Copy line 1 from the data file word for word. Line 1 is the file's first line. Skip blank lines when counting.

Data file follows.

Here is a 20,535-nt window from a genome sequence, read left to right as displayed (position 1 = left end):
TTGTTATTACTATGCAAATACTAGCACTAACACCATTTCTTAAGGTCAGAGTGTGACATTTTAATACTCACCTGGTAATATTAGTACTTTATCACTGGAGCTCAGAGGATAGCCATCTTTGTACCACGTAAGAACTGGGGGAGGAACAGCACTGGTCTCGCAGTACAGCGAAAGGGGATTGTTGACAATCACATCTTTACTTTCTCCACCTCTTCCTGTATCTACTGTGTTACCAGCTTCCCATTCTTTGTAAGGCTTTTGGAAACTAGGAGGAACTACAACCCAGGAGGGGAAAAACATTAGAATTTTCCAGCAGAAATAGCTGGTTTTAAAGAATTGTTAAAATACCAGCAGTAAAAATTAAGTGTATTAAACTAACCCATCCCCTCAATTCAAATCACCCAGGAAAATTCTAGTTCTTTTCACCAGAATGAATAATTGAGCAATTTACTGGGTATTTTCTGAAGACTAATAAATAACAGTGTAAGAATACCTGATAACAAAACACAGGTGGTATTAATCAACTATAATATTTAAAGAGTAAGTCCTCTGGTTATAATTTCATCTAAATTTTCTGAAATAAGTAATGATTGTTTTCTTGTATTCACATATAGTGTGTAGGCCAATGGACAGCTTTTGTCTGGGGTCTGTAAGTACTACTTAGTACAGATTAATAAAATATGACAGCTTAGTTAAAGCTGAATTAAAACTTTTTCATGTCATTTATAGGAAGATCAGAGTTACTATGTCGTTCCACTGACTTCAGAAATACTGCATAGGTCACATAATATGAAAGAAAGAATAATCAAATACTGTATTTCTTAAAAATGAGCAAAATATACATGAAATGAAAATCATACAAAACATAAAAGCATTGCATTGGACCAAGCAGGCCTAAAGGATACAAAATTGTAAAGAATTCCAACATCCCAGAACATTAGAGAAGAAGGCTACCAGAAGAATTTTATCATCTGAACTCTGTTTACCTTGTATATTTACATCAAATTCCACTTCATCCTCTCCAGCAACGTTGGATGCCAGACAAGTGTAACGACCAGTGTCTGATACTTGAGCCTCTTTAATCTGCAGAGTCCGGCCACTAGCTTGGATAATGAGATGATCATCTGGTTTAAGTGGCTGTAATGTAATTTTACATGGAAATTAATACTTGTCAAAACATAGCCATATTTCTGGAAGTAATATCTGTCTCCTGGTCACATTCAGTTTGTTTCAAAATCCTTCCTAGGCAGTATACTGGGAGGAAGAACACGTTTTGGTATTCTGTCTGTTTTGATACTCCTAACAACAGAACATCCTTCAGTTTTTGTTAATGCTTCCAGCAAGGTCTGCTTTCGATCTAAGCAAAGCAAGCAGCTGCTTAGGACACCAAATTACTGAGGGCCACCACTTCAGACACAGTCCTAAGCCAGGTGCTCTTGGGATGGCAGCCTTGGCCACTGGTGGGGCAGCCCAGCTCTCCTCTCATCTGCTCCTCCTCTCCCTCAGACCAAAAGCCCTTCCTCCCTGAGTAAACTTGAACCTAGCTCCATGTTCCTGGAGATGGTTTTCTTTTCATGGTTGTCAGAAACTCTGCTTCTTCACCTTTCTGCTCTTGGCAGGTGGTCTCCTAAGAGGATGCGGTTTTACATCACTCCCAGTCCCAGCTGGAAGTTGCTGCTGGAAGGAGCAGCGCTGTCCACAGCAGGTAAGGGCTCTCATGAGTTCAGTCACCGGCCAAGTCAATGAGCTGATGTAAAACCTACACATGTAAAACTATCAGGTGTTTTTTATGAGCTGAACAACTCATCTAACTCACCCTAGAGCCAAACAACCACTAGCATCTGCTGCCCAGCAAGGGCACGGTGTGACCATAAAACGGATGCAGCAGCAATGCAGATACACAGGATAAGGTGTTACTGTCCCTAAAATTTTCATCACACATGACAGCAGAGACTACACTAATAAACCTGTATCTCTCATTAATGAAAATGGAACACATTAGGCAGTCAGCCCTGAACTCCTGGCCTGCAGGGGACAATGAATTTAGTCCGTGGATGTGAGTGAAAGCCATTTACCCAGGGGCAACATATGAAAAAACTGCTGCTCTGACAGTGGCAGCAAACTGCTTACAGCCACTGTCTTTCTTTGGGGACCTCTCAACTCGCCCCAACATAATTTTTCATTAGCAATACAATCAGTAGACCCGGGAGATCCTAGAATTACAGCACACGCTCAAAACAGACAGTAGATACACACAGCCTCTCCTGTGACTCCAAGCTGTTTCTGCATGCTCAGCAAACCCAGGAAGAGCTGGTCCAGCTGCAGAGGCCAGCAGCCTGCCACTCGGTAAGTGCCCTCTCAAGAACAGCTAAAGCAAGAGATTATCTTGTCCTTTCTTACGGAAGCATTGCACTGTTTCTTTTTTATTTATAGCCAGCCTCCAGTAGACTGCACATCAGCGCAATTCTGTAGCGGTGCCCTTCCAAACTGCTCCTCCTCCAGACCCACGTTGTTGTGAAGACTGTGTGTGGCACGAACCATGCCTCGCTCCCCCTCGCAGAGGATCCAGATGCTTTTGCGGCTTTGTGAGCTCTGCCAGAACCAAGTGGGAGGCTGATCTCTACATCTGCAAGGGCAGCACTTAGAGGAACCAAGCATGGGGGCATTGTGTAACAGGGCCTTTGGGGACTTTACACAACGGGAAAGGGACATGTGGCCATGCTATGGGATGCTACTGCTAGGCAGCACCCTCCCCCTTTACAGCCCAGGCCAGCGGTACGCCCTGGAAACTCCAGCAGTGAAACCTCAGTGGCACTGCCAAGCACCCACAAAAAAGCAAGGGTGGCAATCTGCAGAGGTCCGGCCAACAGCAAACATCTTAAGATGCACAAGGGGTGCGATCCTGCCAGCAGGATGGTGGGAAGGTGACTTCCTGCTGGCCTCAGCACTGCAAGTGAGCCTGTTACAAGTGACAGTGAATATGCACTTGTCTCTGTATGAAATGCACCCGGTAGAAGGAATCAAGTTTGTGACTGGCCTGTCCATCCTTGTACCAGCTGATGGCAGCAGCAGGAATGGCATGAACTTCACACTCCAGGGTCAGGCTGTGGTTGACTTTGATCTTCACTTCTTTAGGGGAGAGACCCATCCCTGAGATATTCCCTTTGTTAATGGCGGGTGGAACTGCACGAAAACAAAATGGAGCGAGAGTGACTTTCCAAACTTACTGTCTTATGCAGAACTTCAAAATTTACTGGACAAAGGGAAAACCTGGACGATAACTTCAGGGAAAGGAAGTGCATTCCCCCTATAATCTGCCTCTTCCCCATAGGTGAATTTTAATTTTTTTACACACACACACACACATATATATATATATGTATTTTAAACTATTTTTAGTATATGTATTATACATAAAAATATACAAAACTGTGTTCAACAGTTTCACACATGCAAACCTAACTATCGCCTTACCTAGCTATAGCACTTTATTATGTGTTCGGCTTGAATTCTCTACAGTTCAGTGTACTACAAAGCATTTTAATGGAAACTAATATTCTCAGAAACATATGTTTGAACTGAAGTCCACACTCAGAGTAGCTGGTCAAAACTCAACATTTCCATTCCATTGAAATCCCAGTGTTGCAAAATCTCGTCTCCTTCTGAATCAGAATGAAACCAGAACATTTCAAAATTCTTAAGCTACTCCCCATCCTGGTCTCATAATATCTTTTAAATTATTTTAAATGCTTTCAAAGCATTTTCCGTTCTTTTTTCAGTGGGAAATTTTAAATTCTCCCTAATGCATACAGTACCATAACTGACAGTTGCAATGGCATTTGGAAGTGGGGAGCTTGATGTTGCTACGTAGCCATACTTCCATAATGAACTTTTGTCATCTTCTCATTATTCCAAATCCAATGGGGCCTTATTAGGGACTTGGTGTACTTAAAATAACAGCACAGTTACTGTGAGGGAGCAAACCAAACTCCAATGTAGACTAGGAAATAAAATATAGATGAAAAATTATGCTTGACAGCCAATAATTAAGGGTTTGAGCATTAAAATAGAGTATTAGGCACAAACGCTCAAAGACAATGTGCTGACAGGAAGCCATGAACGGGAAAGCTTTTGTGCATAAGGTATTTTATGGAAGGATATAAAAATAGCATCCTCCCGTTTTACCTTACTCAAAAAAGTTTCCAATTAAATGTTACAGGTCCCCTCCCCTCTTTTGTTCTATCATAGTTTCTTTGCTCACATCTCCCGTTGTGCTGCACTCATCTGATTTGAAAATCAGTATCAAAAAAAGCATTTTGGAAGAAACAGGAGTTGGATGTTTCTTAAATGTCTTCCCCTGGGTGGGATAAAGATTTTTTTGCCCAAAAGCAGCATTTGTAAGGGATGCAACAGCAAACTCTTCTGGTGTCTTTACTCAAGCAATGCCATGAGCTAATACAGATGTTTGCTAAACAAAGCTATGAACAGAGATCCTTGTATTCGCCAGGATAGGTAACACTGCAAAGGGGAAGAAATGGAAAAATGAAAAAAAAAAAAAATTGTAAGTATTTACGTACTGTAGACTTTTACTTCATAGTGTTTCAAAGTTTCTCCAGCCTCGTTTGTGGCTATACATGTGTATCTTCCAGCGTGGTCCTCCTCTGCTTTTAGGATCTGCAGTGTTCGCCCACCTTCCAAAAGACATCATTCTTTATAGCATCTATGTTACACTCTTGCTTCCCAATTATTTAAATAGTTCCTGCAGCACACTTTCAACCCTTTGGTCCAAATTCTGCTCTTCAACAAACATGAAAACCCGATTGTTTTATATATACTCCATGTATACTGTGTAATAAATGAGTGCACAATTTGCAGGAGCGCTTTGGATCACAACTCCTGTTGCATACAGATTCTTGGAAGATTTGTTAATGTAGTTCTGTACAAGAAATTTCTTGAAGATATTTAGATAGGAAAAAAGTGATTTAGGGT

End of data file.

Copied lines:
Here is a 20,535-nt window from a genome sequence, read left to right as displayed (position 1 = left end):